Global smartphone market witnesses a shift in consumer demand
So far, we’ve learned that growth may not be in sight for PCs, which are the second-largest semiconductor end market. Growth is also slowing in the largest semiconductor end market, smartphones, which is dominated by Qualcomm (QCOM).
Within the smartphone market, consumer demand is shifting from high-end phones from Samsung (SSNLF) and Apple (AAPL) to mid- and low-end phones from Chinese handset makers such as Huawei and Oppo. Hence, smartphone shipments could rise strongly, but sales will likely rise slowly in 2017.
CCS Insight expects the global mobile phone market to rise from 2.0 billion units in 2014 to 2.4 billion units in 2019. Demand in Western European and North American markets is expected to peak in 2017 before hitting a downward trend, whereas demand in emerging markets may continue to grow throughout the forecast period.
Why are smartphone sales slowing?
The smartphone industry is suffering from technology stagnation. Chinese phones are offering similar—and sometimes better—features to Samsung’s and Apple’s high-end phones. Also, the slowdown in the global economy has reduced consumers’ buying power, so they’re waiting for more advanced technologies before upgrading their phones.
This trend saw Apple report its first fall in iPhone sales in 2016. It once again cut its iPhone production in December 2016, according to Nikkei. Unless a disruptive new technology arrives, as the iPhone did in 2007, smartphone demand is unlikely to revive.
Samsung is working on bendable OLED (organic light-emitting diode) screens, but no update has been provided so far. Apple is looking to bring Micron’s (MU) 3D XPoint technology to its mobile products to encourage consumers to upgrade.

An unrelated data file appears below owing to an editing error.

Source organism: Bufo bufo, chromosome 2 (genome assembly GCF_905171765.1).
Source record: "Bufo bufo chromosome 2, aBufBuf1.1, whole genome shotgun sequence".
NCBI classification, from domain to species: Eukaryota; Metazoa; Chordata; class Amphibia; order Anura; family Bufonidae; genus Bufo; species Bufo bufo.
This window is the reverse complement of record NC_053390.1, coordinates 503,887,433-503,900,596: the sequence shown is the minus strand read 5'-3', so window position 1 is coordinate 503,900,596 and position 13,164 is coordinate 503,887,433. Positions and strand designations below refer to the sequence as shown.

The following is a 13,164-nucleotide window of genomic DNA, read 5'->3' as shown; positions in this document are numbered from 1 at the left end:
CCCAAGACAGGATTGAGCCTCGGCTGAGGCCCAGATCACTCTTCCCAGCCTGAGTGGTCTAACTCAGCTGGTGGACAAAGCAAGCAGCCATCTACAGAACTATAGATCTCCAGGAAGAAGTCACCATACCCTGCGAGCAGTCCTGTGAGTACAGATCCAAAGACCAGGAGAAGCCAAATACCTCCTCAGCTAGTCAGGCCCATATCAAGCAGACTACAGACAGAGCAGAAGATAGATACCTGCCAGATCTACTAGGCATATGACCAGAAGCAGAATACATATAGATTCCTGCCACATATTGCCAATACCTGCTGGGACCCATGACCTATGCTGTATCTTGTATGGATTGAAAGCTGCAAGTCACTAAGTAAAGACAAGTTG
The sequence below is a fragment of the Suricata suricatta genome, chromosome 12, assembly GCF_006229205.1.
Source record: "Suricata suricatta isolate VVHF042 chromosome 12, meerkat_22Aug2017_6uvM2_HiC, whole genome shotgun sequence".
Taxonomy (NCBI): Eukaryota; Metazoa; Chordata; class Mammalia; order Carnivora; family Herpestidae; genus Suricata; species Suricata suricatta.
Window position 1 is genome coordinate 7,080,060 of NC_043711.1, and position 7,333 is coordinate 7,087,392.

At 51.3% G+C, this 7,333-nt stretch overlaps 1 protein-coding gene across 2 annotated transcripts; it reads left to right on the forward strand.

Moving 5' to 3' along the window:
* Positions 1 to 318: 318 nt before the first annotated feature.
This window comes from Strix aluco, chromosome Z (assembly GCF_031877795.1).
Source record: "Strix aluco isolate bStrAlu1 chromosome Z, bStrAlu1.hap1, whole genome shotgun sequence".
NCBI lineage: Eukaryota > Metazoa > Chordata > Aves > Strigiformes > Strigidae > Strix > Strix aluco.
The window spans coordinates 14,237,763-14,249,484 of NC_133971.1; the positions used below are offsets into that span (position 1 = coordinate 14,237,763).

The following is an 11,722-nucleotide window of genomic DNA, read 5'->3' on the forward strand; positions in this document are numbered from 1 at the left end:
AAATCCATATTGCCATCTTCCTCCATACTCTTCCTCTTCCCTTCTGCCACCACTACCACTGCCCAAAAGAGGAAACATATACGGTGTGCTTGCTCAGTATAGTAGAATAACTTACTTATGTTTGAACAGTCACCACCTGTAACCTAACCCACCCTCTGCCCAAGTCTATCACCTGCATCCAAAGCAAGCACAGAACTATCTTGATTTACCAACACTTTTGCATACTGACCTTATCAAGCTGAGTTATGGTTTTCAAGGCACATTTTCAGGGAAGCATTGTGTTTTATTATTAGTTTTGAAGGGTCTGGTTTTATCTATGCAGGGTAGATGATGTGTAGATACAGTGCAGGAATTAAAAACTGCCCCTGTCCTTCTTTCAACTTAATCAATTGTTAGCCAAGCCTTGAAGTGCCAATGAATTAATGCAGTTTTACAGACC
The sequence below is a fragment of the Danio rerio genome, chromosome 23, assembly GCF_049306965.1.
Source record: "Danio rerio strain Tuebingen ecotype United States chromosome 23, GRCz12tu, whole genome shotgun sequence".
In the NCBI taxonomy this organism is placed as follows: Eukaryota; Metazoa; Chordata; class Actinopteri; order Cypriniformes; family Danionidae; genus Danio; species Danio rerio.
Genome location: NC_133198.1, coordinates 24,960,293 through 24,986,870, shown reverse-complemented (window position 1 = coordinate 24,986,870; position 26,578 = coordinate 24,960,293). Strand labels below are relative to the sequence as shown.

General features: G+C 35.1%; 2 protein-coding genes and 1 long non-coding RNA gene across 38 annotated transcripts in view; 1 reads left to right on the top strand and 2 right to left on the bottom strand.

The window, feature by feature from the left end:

Another major upgrade is 5G (fifth-generation) technology, which could encourage consumers to upgrade their phones. However, this development is unlikely to come to fruition before 2020.
How is the changing smartphone trend impacting semiconductor companies?
Most Chinese handset makers use Qualcomm’s Snapdragon processors. The shift to mid- and low-end phones has helped Qualcomm to regain some of the revenue it lost from Apple and Samsung, which switched to in-house processors. However, the slowdown in smartphone sales has hindered Qualcomm’s future growth prospects. Therefore, the company is diversifying into alternate markets.
On the other hand, Micron is shifting its production to mobile DRAM (dynamic random access memory), as memory content per device is increasing. 2017 will likely be a slow year for the smartphone market but a strong year for the data center market.
Next, let’s look at the data center market and its impact on the semiconductor market.